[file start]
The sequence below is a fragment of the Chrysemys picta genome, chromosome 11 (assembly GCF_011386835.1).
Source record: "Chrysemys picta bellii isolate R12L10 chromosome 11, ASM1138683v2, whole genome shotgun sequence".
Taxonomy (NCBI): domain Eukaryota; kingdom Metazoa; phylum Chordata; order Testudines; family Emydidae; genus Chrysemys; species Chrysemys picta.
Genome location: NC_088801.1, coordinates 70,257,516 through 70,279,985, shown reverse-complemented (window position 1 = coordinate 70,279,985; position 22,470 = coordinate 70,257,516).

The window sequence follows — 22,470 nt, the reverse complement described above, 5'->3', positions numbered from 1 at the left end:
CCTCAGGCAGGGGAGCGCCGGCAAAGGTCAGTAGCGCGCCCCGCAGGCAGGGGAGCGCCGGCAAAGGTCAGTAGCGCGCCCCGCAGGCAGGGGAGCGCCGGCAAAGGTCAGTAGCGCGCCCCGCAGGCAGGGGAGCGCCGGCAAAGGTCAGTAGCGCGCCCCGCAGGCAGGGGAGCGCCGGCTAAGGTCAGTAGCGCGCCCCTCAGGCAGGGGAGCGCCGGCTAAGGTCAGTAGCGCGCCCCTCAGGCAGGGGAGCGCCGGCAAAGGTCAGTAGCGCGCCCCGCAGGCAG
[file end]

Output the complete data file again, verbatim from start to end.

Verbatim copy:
The sequence below is a fragment of the Chrysemys picta genome, chromosome 11 (assembly GCF_011386835.1).
Source record: "Chrysemys picta bellii isolate R12L10 chromosome 11, ASM1138683v2, whole genome shotgun sequence".
Taxonomy (NCBI): domain Eukaryota; kingdom Metazoa; phylum Chordata; order Testudines; family Emydidae; genus Chrysemys; species Chrysemys picta.
Genome location: NC_088801.1, coordinates 70,257,516 through 70,279,985, shown reverse-complemented (window position 1 = coordinate 70,279,985; position 22,470 = coordinate 70,257,516).

The window sequence follows — 22,470 nt, the reverse complement described above, 5'->3', positions numbered from 1 at the left end:
CCTCAGGCAGGGGAGCGCCGGCAAAGGTCAGTAGCGCGCCCCGCAGGCAGGGGAGCGCCGGCAAAGGTCAGTAGCGCGCCCCGCAGGCAGGGGAGCGCCGGCAAAGGTCAGTAGCGCGCCCCGCAGGCAGGGGAGCGCCGGCAAAGGTCAGTAGCGCGCCCCGCAGGCAGGGGAGCGCCGGCTAAGGTCAGTAGCGCGCCCCTCAGGCAGGGGAGCGCCGGCTAAGGTCAGTAGCGCGCCCCTCAGGCAGGGGAGCGCCGGCAAAGGTCAGTAGCGCGCCCCGCAGGCAG